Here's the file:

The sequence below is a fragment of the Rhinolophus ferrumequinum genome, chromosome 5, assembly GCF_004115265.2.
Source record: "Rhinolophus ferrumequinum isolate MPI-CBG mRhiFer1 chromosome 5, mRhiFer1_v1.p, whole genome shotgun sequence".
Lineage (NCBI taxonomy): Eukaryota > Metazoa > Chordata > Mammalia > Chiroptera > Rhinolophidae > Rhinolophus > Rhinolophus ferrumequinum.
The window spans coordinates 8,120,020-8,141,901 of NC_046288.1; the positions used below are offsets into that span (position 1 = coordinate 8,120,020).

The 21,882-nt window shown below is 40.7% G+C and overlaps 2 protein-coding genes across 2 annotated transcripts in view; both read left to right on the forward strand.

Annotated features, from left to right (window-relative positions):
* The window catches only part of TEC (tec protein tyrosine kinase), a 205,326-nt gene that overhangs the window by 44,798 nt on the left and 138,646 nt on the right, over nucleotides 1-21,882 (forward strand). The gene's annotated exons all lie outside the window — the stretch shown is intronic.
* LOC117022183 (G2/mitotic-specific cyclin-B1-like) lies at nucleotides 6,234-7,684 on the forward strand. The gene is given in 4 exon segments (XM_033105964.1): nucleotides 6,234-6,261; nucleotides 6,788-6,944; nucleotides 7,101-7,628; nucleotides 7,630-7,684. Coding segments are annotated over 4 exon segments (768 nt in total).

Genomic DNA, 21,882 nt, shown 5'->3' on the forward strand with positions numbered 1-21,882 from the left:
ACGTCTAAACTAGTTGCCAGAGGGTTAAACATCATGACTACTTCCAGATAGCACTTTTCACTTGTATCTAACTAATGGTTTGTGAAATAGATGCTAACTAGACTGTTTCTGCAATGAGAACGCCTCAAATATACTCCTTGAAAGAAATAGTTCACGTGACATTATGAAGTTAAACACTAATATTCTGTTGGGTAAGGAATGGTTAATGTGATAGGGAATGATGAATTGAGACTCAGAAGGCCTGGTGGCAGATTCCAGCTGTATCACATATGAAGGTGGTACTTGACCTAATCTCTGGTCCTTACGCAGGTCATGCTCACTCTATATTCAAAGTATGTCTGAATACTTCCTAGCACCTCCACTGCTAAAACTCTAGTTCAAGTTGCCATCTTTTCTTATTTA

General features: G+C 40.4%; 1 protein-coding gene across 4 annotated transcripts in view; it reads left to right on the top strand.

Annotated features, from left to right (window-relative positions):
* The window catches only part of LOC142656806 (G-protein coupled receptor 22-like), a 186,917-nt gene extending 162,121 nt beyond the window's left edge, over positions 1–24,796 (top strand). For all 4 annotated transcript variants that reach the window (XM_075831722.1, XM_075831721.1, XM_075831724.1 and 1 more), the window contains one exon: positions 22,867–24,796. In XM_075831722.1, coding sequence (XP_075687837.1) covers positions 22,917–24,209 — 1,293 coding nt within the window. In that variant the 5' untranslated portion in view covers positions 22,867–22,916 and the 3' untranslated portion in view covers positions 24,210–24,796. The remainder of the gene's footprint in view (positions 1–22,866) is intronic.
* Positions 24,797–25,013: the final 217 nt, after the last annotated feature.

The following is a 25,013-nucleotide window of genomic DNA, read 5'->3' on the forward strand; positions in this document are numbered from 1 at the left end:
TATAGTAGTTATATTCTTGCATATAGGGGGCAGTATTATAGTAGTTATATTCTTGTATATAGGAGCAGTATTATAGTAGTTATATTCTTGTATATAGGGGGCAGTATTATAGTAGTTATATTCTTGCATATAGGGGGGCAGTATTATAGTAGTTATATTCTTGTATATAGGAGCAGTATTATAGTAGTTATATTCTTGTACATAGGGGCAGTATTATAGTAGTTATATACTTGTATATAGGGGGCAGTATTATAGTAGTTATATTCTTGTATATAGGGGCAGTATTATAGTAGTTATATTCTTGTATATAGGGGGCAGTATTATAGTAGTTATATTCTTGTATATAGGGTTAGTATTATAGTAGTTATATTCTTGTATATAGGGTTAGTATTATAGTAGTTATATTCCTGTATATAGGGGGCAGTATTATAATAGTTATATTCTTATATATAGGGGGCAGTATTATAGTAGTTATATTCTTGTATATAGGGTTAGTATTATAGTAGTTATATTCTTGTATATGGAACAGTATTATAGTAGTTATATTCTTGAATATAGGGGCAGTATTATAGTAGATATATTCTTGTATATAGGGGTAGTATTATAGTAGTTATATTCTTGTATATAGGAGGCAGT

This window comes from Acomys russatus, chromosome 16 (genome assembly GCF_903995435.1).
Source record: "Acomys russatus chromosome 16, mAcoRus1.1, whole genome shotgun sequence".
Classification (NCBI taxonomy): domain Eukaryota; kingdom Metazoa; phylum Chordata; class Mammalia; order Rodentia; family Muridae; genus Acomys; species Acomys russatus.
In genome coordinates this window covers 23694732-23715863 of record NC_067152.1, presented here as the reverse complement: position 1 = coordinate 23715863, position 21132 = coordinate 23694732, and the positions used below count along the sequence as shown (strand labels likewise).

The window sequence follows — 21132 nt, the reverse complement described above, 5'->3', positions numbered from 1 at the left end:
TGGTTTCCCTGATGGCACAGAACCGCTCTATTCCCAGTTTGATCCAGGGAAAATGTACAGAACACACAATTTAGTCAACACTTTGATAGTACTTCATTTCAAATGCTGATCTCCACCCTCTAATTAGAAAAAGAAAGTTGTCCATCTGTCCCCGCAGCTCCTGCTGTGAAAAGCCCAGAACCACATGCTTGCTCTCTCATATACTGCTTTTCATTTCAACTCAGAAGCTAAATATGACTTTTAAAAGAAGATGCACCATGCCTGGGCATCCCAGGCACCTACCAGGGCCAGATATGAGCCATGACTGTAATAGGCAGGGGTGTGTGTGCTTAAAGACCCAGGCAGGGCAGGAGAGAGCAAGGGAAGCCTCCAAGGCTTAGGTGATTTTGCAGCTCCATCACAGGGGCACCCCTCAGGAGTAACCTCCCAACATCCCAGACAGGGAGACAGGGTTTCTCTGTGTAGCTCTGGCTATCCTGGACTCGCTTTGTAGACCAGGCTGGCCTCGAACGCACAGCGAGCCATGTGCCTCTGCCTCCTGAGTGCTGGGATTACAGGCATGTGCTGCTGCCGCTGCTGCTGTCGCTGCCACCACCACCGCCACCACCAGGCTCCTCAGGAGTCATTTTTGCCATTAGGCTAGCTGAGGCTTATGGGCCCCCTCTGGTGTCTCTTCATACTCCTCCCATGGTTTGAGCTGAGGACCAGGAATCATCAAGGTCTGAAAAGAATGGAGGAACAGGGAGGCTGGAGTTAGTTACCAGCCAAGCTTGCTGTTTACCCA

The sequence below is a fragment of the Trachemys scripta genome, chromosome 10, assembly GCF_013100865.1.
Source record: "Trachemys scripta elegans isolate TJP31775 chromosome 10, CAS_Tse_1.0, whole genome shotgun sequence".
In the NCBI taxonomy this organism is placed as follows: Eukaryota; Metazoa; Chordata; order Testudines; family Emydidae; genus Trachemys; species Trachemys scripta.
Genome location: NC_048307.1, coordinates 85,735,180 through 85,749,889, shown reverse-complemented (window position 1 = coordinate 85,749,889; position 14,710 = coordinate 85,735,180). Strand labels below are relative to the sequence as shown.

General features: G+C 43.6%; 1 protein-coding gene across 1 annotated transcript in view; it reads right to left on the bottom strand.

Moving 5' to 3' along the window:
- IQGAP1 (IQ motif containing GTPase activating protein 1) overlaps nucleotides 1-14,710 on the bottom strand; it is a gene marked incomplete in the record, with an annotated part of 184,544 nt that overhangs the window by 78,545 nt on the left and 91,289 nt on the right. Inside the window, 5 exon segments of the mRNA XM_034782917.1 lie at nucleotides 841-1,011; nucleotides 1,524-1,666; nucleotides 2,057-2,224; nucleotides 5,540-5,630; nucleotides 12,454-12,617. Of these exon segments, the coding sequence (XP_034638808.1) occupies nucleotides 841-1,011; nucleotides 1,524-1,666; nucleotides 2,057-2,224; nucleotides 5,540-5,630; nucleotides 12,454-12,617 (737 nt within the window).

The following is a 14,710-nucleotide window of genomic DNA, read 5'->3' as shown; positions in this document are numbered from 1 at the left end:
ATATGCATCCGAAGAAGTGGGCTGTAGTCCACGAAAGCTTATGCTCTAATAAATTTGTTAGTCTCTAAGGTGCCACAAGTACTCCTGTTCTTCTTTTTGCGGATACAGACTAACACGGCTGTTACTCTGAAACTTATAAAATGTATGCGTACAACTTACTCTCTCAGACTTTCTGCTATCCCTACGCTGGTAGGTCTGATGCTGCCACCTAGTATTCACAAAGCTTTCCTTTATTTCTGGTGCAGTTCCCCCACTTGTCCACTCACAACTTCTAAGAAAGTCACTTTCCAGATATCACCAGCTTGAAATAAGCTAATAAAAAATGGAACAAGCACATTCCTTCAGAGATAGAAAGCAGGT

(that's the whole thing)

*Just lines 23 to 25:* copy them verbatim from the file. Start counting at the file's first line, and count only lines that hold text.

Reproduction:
The sequence below is a fragment of the Trachemys scripta genome, chromosome 10, assembly GCF_013100865.1.
Source record: "Trachemys scripta elegans isolate TJP31775 chromosome 10, CAS_Tse_1.0, whole genome shotgun sequence".
In the NCBI taxonomy this organism is placed as follows: Eukaryota; Metazoa; Chordata; order Testudines; family Emydidae; genus Trachemys; species Trachemys scripta.